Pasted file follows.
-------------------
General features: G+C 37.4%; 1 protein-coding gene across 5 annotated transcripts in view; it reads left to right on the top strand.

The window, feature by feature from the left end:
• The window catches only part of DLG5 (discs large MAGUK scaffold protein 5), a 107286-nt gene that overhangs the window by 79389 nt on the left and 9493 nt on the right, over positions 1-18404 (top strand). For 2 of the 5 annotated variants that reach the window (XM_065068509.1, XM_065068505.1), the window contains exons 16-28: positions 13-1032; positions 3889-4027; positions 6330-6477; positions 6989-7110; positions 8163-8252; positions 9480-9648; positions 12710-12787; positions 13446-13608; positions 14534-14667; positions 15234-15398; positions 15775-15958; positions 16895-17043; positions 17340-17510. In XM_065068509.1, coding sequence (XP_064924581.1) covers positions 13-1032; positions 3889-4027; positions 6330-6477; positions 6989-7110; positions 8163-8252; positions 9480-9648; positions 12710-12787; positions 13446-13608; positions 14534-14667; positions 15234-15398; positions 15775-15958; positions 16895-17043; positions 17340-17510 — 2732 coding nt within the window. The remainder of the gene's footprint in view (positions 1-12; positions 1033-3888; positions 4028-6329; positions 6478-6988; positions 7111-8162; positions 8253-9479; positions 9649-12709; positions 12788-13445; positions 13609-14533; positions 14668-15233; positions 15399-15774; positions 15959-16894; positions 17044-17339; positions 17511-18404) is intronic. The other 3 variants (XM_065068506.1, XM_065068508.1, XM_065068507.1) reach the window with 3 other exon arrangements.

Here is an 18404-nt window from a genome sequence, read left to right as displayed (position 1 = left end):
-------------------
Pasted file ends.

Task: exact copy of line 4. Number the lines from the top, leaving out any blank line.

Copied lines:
Here is an 18404-nt window from a genome sequence, read left to right as displayed (position 1 = left end):